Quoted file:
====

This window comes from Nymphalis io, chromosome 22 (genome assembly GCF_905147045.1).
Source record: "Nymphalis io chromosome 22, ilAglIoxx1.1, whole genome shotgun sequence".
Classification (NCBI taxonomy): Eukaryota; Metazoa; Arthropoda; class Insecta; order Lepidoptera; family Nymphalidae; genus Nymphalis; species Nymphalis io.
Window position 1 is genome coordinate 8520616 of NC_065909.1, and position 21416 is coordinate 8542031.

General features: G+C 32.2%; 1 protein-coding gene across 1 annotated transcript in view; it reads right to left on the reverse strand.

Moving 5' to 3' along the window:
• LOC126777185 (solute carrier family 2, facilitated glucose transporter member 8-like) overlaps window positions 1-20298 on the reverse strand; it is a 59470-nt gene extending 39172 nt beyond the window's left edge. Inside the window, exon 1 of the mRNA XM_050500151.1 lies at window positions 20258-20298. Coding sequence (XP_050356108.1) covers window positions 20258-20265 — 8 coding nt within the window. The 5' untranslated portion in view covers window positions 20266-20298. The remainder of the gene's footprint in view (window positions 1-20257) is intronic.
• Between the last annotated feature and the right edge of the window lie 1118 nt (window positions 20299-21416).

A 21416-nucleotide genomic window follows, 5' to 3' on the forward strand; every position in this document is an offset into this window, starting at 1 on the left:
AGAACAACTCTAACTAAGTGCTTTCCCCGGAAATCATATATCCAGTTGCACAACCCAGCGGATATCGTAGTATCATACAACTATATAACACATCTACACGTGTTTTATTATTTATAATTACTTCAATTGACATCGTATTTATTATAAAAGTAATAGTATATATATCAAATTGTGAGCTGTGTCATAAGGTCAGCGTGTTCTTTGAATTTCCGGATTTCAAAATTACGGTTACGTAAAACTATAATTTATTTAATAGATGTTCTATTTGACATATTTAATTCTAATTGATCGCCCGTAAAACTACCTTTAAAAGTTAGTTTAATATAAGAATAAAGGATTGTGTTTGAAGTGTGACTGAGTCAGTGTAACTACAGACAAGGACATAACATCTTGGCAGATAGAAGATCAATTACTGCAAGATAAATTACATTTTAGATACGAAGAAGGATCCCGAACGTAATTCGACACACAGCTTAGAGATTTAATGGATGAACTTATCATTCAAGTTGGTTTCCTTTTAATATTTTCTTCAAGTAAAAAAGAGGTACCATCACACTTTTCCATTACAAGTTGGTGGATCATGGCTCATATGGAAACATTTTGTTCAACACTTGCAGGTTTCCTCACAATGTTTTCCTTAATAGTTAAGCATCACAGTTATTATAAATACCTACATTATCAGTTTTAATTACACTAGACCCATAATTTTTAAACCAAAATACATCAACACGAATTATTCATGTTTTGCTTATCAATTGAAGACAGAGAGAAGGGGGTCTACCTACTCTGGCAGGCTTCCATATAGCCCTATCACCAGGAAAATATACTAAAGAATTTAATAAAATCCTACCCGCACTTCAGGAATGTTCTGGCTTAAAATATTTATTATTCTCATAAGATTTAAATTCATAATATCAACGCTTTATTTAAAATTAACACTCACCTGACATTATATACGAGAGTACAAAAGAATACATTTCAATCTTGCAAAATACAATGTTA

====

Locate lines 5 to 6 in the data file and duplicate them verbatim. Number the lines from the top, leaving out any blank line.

General features: G+C 32.2%; 1 protein-coding gene across 1 annotated transcript in view; it reads right to left on the reverse strand.

Moving 5' to 3' along the window: